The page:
Take, for foundation, rose petals and salt prepared during the rose season, turning and mixing the mass and adding constantly to it for two months. Then place a portion of it on the bottom of the jar; spread a layer of raw cotton over it, sprinkled with powdered cloves, mace, nutmeg, allspice, cinnamon, orris root, caraway and fennel seeds (bruised), Cardamom pods and seeds, or sprays of lavender, a handful of sage, thyme and rosemary, shavings of cedar, any highly perfumed flowers, leaves of rose and lemon geraniums, a sprinkling of camphor, sprigs of peppermint, spearmint and a little musk. Any odiferous material, indeed, will add piquancy to the potpourri. I sprinkle the layers with very strong vinegar, and add a handful of salt each week during the time of putting in fresh materials. Cologne, essential oils of various kinds and the sachet odors sold at a comparatively low price in the wholesale drugstores prove fine additions. Such jars opened daily for fifteen minutes fill a house with odors as spicy and delicious as those wafted from the realms of "Araby the blest."
Coriander, orris root, rosepetals, and aromatic calamus, each, one ounce; lavender flower, ten ounces; rhodium, onefourth dram; musk, five grains. These are to be mixed and reduced to a coarse powder. This scents clothes as if fragrant flowers had been pressed in their folds.
TINCTURE OF ROSES
Take the petals of the common rose (Rosa centifolia) and place, without pressing them, in a common bottle. Pour some good spirits of wine upon them, close the bottle and let it stand until required for use. This tincture will keep for years, and yield a perfume little inferior to attar of roses. A few drops of it will suffice to impregnate the atmosphere of a room with a delicious odor. Common vinegar is greatly improved by a very small quantity being added to it.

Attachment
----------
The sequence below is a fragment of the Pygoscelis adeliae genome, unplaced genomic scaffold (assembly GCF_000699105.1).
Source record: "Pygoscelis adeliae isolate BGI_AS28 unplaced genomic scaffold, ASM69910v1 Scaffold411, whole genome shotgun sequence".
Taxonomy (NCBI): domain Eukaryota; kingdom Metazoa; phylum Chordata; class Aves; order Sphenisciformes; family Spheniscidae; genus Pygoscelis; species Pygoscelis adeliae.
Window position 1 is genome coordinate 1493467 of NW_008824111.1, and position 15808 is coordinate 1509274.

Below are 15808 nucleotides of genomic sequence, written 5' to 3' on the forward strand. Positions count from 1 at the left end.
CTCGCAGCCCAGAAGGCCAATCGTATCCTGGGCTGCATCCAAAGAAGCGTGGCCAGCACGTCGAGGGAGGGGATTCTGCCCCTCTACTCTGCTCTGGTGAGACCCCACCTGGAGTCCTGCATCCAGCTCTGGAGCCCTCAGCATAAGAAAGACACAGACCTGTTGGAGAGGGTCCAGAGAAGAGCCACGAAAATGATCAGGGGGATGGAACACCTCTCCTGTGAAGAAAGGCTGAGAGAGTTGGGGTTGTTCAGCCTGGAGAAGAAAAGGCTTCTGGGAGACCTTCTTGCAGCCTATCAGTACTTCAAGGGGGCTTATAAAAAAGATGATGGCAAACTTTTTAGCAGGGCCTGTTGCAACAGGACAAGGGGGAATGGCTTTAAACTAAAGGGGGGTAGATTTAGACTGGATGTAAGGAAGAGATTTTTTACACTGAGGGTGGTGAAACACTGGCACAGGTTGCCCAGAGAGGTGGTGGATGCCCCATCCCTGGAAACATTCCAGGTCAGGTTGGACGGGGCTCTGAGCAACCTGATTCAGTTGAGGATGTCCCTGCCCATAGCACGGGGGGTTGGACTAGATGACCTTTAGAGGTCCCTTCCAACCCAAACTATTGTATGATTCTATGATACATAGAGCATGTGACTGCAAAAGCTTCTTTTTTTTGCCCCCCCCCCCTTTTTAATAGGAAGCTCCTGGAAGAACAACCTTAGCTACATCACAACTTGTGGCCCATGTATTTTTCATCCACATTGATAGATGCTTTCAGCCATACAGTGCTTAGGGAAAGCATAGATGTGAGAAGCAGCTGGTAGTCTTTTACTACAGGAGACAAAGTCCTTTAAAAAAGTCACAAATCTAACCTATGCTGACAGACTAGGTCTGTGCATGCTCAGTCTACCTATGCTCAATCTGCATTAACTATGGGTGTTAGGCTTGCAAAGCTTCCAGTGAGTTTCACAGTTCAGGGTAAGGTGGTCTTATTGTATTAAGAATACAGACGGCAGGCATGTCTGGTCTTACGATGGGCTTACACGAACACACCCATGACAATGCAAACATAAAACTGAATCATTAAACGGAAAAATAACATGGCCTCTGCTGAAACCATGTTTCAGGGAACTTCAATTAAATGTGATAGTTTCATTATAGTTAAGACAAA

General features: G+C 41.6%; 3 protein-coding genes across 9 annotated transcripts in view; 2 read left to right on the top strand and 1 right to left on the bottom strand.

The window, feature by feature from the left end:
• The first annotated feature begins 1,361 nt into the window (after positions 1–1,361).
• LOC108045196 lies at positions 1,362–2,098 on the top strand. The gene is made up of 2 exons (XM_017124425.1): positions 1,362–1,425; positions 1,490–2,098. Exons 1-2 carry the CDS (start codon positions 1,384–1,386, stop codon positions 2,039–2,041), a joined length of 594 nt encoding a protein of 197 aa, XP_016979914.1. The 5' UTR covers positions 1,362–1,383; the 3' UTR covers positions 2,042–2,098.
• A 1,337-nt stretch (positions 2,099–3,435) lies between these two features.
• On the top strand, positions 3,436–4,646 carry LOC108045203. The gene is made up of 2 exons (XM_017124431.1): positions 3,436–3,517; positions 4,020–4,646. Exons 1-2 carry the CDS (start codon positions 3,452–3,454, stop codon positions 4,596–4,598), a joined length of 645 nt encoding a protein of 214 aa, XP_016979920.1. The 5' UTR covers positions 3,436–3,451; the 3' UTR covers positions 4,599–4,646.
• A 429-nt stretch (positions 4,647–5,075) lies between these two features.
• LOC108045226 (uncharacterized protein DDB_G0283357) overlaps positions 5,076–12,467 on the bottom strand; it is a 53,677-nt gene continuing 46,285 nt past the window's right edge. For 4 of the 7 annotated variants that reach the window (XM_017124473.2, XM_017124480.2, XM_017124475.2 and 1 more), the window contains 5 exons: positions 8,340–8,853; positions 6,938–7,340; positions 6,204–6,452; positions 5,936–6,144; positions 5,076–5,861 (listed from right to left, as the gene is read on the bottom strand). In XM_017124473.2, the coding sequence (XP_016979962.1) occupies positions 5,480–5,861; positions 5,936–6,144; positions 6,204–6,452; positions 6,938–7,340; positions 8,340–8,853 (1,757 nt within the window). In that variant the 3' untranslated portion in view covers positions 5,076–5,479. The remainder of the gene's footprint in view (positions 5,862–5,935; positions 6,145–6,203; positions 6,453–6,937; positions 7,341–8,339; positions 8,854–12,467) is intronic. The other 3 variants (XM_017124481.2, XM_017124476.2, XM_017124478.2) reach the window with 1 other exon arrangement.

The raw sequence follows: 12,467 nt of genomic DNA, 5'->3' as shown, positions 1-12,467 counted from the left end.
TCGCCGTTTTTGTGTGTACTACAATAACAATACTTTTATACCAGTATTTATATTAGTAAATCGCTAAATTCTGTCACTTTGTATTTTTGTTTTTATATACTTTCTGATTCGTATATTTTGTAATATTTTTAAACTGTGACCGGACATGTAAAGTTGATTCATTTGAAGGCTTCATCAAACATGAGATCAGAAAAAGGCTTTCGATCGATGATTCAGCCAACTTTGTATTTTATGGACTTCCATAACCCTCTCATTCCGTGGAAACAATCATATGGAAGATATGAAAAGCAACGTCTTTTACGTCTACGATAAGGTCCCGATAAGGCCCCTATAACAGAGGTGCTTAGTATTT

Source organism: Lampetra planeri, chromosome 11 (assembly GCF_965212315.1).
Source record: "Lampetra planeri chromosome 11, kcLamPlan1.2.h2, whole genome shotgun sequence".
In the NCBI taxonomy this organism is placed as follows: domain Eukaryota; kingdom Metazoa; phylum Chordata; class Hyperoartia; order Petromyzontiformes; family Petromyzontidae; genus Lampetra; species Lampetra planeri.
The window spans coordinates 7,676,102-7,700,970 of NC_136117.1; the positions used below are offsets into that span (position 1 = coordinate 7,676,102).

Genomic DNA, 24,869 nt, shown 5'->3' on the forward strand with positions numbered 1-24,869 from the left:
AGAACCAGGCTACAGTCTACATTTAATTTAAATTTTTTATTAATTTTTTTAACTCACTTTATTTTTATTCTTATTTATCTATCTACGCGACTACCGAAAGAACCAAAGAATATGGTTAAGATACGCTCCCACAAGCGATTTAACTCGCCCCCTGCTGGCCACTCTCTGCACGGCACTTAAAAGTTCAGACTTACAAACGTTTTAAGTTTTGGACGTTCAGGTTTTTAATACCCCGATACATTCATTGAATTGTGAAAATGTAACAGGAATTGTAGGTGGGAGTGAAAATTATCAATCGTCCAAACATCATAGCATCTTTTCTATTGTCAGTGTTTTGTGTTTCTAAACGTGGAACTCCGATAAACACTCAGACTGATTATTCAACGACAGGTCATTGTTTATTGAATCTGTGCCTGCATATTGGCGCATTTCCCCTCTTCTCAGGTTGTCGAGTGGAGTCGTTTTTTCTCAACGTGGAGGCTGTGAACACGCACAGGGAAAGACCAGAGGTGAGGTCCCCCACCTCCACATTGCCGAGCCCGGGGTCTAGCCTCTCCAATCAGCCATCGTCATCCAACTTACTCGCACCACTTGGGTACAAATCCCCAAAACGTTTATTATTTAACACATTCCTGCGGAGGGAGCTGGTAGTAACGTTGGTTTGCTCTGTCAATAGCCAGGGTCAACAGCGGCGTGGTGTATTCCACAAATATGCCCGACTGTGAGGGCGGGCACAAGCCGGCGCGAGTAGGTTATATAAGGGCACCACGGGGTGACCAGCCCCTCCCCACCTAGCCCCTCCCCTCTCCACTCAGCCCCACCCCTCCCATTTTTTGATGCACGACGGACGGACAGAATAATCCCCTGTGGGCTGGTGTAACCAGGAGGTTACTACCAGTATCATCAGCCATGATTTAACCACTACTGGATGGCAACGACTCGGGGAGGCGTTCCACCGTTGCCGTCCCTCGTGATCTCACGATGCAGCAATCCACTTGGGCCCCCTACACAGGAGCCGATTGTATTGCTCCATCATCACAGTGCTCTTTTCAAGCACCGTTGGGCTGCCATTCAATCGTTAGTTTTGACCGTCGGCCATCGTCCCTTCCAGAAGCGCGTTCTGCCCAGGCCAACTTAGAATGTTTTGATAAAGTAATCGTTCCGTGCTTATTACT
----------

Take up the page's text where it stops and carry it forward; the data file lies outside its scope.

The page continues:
The following three recipes were compiled by Robert Simpson, Cleveland, Ohio, for a publication of the Forest City Rose Society:
POTPOURRI Crush and mix one oz. of orris root, ground nutmeg, ground clove, gum benzoin and powdered storax.
In bottom of rose jar sprinkle a handful of common salt and a little of the above mixture. As various fragrant herbs and flowers bloom, gather, dry and add in layers. Sprinkle each with salt and spice mixture. When above quantity of spice mixture has been used, continue using salt alone between layers. Stir thoroughly each day until all moisture seems dispelled. Cover tightly, ready for use in one month. Use rose petals, lavender, lemon verbena, lemon balm, bergamot leaves, rosemary, dried orange and lemon peel stuck with cloves, clove pink, carnations, etc.